In his seminal book, “Outliers: The Story Of Success,” Malcolm Gladwell explored the factors behind some of the world’s most successful individuals. In that exploration, he stated that it took approximately 10,000 hours of correct, focused practice to master a skill. It’s an often-repeated rule espoused by athletes, artists, and YouTube stars.
It’s also somewhat debatable. If that figure really were accurate, then I should’ve mastered writing three years ago. I don’t think I have. I still find new ways to improve with every book and every blog post. I get the message of Gladwell’s rule. To get really good at anything, you do need to practice and practice well.
Then, we see movies like “The Matrix,” where Neo mastered every martial art ever created in the span of a day. Even though it was a work of fiction, it presented a scenario where practicing a skill was for suckers. Neo didn’t have to practice anything. He just sat in a chair, plugged a gizmo into the back of his neck, and just like that he knew Kung Fu.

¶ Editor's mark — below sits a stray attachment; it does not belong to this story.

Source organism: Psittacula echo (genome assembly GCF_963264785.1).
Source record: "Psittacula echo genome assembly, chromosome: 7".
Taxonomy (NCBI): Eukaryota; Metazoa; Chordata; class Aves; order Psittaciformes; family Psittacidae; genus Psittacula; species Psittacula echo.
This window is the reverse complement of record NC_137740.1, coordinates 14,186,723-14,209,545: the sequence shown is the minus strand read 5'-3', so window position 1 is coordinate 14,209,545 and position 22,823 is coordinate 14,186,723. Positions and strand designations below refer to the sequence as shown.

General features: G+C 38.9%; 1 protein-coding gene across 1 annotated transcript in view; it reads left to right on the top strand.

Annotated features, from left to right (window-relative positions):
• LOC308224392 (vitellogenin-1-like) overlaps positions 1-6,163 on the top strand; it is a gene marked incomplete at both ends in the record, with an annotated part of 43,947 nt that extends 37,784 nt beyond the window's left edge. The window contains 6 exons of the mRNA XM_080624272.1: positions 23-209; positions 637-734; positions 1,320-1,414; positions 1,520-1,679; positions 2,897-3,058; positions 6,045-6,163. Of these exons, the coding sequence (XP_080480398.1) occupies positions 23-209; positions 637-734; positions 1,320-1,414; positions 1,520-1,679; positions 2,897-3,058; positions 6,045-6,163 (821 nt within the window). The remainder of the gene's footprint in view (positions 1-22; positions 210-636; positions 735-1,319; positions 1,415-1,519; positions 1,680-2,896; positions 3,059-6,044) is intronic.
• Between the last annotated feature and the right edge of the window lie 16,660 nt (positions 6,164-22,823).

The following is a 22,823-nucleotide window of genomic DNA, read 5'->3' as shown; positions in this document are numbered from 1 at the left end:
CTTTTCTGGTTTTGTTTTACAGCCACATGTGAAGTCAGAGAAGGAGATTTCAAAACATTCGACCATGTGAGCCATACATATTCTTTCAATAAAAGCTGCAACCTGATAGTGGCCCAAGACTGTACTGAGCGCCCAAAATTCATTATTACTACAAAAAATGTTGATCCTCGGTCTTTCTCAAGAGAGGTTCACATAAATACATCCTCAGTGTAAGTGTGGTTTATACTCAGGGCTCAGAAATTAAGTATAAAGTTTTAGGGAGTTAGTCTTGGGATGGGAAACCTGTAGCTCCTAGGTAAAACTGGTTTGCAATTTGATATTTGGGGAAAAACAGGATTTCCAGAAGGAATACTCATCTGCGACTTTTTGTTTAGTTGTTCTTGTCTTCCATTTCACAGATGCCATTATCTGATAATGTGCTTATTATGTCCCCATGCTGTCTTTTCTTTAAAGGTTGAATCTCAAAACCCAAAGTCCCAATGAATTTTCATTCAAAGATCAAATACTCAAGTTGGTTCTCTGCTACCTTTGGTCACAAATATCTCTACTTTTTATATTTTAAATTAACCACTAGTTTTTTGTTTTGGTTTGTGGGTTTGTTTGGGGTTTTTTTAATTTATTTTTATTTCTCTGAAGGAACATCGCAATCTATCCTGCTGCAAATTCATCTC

That scenario may have been pretty extreme at the time. Keep in mind, though, that the Matrix came out in 1999. Back then, a flip phone was still considered cutting-edge technology. A lot has happened since then and I’m not just talking about our ability to watch porn on the bus.
The ability to upload knowledge directly into our brains, effectively learning a skill in an instant, is one of the most underrated technologies in science fiction. It’s never more than an afterthought or plot convenience at most. In terms of its utility and impact on human society, though, it’s right up there with flying cars and sex robots.
I’ve talked about the ongoing deficiencies of our education system and the human brain’s limitations when it comes to learning critical thinking skills. Now, I’d like to stop spitting on my own species and give everyone some reason for hope. I do believe that our species will one day make idiots, as we know them, a relic of the past, much like circumcision and the orgasm gap.
That’s because our species, despite its many limitations, is really good at one particular skill. That’s the ability to build tools. As we speak, the fine folks at DARPA, also known as the United State’s Military’s “mad science” division, is working on a form of accelerated learning that would make Neo proud, albeit unimpressed.